Richard Wright Biography, Life, Interesting Facts
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Richard Wright was an American novelist. He wrote novels, short stories, poems, and non-fiction. The theme of his writing was about the difficulties the African Americans faced, such as racial discrimination, etc.
Richard Nathaniel Wright was born on September 4, 1908, at a Plantation, Roxie, Natchez, Mississippi. He was born to the couple Nathan Wright and Ella. His parents were born free while their grandparents were slaves but got freedom after the US Civil War. His paternal grandfather and maternal grandfather had served in the army.
His father left the family when Richard was six years of age. During 1916, Ella, Richard, and his brother relocated to Elaine, Arkansas to live under the care of Ella’s sister Maggie and her husband, Silas Hoskins.
A white man killed Silas Hoskins, and the Wrights had to run away from Elaine, Arkansas. Ella suffered a stroke, and Richard lived with another uncle for a short time. Richard again shifted to Jackson, Mississippi, with his mother to live with his maternal grandmother. He lived here from 1920 to 1925.
Education and career
Richard Wright joined the Jim Hill public school. He was upgraded to 6th grade after two weeks. His grandparents insisted that Richard pray to God. This childhood conflict had a significant influence on Richard’s attitude towards religion.
In 1923, he attained highest academic standards in school and a junior high of Smith Robertson Junior High School and was chosen to give the valedictory address at the graduation. He refused to listen to the Principal’s advice to deliver the speech prepared by the latter. Instead, Richard delivered his prepared speech.
Richard Wright elected to study mathematics, English and history at the Lanier High School meant for black students in Jackson. Unfortunately, he had to discontinue the studies and start doing odd jobs to maintain the family.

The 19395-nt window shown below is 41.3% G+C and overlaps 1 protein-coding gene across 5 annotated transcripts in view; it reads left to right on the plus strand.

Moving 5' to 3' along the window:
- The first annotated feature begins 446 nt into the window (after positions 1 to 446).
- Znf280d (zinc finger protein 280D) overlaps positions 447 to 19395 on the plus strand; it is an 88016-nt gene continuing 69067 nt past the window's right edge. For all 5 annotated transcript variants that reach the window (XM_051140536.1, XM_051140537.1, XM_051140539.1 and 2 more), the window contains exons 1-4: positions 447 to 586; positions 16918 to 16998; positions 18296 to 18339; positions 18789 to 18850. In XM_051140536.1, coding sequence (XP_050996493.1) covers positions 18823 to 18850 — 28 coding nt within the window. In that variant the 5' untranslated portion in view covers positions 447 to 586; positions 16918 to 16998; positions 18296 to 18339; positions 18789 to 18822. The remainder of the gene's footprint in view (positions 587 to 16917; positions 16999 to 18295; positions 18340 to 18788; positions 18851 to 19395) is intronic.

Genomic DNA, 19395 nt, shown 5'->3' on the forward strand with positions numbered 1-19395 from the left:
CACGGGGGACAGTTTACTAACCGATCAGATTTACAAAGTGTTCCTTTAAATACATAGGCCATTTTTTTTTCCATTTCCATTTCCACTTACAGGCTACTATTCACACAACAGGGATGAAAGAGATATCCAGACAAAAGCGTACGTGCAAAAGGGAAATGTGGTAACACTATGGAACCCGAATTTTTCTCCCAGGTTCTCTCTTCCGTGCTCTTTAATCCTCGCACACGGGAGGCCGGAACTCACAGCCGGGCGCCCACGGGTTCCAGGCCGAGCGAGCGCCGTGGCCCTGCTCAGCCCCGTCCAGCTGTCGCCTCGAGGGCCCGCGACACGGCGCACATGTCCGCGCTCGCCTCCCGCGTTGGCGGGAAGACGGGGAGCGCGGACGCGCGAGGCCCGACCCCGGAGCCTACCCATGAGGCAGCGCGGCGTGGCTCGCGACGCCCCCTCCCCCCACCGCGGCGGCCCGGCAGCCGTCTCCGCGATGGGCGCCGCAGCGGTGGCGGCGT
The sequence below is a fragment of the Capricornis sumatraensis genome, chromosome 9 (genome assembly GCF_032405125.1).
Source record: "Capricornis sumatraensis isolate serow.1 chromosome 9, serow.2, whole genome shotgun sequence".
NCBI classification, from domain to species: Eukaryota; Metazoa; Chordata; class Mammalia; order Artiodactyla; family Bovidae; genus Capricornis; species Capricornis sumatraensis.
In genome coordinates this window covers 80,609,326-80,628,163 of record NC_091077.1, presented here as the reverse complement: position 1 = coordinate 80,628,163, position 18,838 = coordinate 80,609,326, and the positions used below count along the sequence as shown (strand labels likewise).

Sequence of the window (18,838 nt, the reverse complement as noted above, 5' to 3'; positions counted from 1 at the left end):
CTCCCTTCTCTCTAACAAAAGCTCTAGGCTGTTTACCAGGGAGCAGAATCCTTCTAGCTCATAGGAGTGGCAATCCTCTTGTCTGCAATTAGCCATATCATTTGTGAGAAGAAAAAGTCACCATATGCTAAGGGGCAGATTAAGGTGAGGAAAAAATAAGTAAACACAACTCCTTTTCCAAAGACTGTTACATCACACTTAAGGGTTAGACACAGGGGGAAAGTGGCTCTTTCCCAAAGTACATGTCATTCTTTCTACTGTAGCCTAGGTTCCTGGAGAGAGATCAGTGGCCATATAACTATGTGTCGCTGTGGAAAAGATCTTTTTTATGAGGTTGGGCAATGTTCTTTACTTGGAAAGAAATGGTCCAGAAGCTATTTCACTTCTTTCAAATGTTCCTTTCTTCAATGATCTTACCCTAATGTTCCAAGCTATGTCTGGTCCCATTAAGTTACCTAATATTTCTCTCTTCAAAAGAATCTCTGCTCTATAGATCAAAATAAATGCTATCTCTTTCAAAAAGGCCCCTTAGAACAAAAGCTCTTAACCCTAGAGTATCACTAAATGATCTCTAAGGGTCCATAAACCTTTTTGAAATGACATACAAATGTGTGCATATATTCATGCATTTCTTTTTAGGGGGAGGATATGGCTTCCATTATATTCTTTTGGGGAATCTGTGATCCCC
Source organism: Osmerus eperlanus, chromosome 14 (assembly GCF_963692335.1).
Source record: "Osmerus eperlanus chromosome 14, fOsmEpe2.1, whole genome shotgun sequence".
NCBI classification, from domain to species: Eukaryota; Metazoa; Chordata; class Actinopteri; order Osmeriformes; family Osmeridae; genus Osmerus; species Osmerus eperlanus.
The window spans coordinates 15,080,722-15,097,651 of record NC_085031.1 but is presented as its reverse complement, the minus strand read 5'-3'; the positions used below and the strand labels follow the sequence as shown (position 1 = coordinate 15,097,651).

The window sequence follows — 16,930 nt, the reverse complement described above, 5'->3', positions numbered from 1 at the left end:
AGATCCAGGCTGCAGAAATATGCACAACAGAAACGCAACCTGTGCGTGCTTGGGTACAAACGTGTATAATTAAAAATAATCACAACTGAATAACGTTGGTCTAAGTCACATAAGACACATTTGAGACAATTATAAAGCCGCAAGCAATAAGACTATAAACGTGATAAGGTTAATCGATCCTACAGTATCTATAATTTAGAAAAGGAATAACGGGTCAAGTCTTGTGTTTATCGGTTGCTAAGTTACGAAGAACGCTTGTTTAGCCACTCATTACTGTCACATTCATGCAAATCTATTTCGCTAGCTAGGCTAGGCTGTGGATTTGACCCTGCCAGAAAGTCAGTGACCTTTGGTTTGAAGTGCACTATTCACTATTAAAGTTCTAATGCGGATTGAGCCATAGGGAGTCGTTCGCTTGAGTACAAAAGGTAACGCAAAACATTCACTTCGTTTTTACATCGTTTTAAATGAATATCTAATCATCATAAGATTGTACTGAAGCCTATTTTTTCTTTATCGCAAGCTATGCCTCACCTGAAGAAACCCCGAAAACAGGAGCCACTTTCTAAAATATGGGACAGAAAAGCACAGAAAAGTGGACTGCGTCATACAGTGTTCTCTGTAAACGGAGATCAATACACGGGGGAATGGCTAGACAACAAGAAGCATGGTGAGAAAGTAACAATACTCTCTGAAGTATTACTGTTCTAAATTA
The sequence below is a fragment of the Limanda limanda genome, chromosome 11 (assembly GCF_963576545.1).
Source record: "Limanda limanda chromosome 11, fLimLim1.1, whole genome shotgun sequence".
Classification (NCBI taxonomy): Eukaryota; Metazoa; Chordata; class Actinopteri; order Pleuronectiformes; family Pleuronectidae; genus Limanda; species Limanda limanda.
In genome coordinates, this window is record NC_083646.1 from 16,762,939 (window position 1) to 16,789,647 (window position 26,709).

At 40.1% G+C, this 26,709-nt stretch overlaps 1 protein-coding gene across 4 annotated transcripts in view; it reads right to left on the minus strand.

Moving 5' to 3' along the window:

He shifted to Memphis, Tennessee, in November 1925 to study at Howe Institute. In 1926, he brought his mother and his brother to live with him. Shortly afterwards, Richards decided to move to Chicago and join the Great Migration, when a mass exodus of blacks to northern and mid-western took place.
The experiences he gained as a young boy had an ever-lasting impression on the racial system in America.
Richard Wright and his family relocated to Chicago in 1927 and worked as a postal clerk. During his spare time, he studied the writings of great authors and their style of writing. Richard lost his job during the economic crisis.
He started attending the lectures of journalist and activist John Reed Club in 1932. Richard became a member of the Communist Party in 1933. As an avant grade poet, he wrote many revolutionary poems in the periodicals the new Masses and the left-wing.
There were many critical remarks against him both by white and black. However, Richard Wright had to abandon his approach of writing as he had to find some job to provide for his mother and brother. He expressed his views in a fiction book entitled ‘Black Boy.’There was the violent reaction when he tried to participate in the 1936 May Day celebrations.